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Advertisement How Marion got its first major sign for the city
by Nancy Grindle Correspondent · August 3rd, 2017

Few people are aware of what the first main sign for the city was and where it is located to this day.

As we mentioned in the last story, Phil Morris was the president of the Chamber of Commerce in 1956 when the first street signs came to Marion.

Another project Phil wanted to see occur was some kind of sign placed at both ends of town so people would know they were entering Marion. He also made a mental note that a triangle of land located south of the train viaduct and on the east side of the street held a lot of trash, which was a bit of an eyesore.

His opportunity arose in 1958 when he again was the president of the Chamber of Commerce. Phil suggested cleaning up the area along 7th Avenue and placing a sign reading "MARION" on that triangle.

Once more, Phil spent all the money in the Chamber's account. Eldon Post was commissioned to make the sign. After Eldon had created it from cement and placed the letters on the ground, Art Bezdek of Bezdek Florists landscaped the area.

A root beer stand was behind the sign a ways, and it eventually became McDonald's. The sign is still located in front of McDonald's.

We spoke earlier this week with Mike Carolan, Director of the Parks and Recreation Department for the City. He said that the grounds crew from McDonald's mows and tends to the triangle, but sometimes people from the Parks Department also repaint the letters and tidy the area.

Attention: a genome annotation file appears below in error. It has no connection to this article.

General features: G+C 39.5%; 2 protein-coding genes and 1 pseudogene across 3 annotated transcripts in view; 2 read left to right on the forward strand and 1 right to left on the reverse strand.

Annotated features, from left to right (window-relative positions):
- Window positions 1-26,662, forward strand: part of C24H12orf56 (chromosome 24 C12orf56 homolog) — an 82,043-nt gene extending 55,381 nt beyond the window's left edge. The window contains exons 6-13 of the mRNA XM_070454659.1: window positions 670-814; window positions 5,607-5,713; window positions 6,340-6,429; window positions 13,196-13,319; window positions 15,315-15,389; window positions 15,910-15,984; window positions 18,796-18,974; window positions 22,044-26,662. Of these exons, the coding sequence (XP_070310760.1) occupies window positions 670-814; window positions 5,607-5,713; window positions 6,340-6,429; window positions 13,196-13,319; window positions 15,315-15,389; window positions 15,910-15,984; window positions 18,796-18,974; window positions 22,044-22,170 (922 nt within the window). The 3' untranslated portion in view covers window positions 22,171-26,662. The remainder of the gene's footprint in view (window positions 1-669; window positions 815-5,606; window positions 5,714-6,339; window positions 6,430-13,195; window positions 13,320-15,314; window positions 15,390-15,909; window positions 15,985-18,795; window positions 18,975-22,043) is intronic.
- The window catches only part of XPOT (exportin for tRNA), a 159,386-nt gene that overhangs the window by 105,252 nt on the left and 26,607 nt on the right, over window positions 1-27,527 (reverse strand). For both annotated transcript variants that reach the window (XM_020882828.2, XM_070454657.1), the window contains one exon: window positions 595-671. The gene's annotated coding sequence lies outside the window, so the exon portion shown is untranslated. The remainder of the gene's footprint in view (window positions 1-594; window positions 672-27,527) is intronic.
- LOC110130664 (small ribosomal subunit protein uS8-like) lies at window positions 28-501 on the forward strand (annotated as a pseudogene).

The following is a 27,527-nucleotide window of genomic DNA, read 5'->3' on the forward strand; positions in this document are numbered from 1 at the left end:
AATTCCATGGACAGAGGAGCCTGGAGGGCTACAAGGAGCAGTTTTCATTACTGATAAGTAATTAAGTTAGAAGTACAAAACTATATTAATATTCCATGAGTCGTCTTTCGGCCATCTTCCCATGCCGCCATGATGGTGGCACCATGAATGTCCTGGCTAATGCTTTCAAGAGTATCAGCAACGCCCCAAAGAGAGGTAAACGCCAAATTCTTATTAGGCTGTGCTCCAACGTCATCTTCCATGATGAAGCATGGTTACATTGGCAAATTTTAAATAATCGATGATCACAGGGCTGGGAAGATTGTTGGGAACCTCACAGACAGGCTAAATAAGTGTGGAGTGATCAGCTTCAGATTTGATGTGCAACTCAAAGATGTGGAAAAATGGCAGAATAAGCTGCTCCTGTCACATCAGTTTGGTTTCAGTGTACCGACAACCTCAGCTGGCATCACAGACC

Regardless, Phil's bank, First National, was involved in part of the fixup of the area when the sign came into being. It also gave the City flowering crabapple trees for the park.

Phil told us that he and others in the Chamber had planned to erect a sign on the east side of Marion, too, but he went out of office, and when that happened, the east welcome sign never did get finished.

Flowering crabapples were not only given by the bank to the park, but such trees were also among the many different kinds of items First National Bank had as promotions and giveaways in the early 1960s, when Phil was its president. Citizens could receive them for opening accounts, purchasing certificates of deposits, making certain sizes of deposits, etc.

The reason for those promotions and extra gifts was that banks were not allowed to pay as much for interest deposits as savings and loan companies could. And if a bank increased the percentage rate it would pay, the savings and loans would just raise theirs higher. So the giveaways were one way to compensate for this.

Phil listed many of the popular items First National gave away over the years:



Flowering crabapple trees

Ash trees


Oil paintings

Prints of Marion buildings


Alarm clocks




Steel mixing bowls

Pan drainers

Ivy plants

Electric train sets

China settings

Phil said that a person can still see a number of the ash trees, in some places around town. And some of the little banks have become collectibles.
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